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Center for Regulatory Effectiveness

Greenpeace International
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Center for Auto Safety
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U.S. Public Interest Research Groups


The Manchurian Electorate
The Supreme Court's Citizens United decision which allows NGOs, unions and businesses to fund campaign ads has caused much angst for many watchdogs while pleasing others. Some civil liberties organizations, such as the ACLU, support the decision. Among other NGOs and countless bloggers, however, the decision has led to an outpouring of xenophobic and anti-corporate sentiment.

Objectors to the decision are concerned that once American citizens are exposed to the new campaign ads, they will blindly do the bidding of various malevolent interests in the voting booth. For example, the Center for Public Integrity asked whether the decision would let "Hugo Chavez and King Abdullah buy U.S. elections?"

Similarly, one Senator stated, that the "decision...could empower the deep-pocketed regimes in the Persian Gulf or the Chinese government to wield unprecedented sway in U.S. politics." The remarks serve as a stern rebuke to anyone who thought that American fear of Chinese brainwashing plots went out with the 1950s.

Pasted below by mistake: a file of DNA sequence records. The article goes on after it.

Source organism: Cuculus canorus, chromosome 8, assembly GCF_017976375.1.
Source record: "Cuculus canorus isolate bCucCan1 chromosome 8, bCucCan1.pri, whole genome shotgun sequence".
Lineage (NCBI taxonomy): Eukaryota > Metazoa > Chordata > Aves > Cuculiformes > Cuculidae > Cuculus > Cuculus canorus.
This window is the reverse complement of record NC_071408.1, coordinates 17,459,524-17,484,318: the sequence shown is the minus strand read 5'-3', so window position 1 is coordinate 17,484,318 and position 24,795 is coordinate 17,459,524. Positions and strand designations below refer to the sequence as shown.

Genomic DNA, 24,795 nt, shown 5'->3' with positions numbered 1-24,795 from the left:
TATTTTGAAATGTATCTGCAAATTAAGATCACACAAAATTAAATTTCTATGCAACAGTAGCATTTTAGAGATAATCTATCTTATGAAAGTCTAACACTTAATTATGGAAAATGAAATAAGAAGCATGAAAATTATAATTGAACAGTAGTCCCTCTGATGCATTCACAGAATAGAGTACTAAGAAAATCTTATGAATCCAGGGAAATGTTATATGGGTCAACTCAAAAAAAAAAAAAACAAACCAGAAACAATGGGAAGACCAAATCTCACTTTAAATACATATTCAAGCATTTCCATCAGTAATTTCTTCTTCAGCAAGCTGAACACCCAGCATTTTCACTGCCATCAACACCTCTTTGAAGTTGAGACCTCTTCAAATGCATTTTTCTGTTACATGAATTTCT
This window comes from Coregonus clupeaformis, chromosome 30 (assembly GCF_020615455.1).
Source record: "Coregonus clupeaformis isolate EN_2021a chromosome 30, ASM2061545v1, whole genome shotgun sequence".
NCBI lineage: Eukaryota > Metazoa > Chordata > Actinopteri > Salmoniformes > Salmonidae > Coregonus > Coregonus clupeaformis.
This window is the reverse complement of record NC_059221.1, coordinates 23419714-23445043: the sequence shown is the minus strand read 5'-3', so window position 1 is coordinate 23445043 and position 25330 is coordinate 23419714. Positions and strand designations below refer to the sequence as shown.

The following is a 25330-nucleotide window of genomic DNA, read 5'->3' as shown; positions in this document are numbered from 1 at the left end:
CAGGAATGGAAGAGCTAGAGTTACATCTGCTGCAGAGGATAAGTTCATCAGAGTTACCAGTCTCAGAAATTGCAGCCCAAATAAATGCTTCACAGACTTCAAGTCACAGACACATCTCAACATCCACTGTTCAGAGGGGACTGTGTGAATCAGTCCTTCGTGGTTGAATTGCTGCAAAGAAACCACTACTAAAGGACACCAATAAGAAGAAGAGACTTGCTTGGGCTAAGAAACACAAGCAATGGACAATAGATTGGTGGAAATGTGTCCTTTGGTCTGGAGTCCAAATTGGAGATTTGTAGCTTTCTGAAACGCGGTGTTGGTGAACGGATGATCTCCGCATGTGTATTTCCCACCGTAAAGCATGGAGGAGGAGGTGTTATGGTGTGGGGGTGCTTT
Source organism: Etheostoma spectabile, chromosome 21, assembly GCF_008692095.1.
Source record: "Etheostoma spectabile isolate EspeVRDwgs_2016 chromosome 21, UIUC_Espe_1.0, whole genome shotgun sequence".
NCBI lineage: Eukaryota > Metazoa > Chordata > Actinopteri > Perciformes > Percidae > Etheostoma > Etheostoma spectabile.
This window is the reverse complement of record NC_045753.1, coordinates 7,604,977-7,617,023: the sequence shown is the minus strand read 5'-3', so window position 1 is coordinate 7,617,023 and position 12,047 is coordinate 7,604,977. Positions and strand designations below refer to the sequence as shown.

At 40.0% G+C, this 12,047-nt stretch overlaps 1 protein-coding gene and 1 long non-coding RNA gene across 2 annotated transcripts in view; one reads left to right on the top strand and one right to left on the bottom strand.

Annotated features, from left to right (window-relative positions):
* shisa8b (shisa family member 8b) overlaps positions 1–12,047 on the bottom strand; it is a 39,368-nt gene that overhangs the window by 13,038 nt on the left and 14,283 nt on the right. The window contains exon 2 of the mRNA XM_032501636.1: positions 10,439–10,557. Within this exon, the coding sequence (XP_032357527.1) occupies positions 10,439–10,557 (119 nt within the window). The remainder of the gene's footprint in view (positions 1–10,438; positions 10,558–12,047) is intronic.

What if, hypothetically, the Mexican government placed election ads encouraging voters to consider candidates' views on immigration reform? Would that really undermine American democracy?

If a business group puts an ad on television stating that a candidate's position on taxes or trade or health card helps or hurts the economy, are the viewers rendered unfit to vote?

Some NGOs apparently think the answer is yes. Public Citizen for example has started an online petition calling for amending the Constitution to overturn the decision.

John F. Kennedy said that "We are not afraid to entrust the American people with unpleasant facts, foreign ideas, alien philosophies, and competitive values. For a nation that is afraid to let its people judge the truth and falsehood in an open market is a nation that is afraid of its people."

Thanks to the Supreme Court, the open market for ideas is now far more open.

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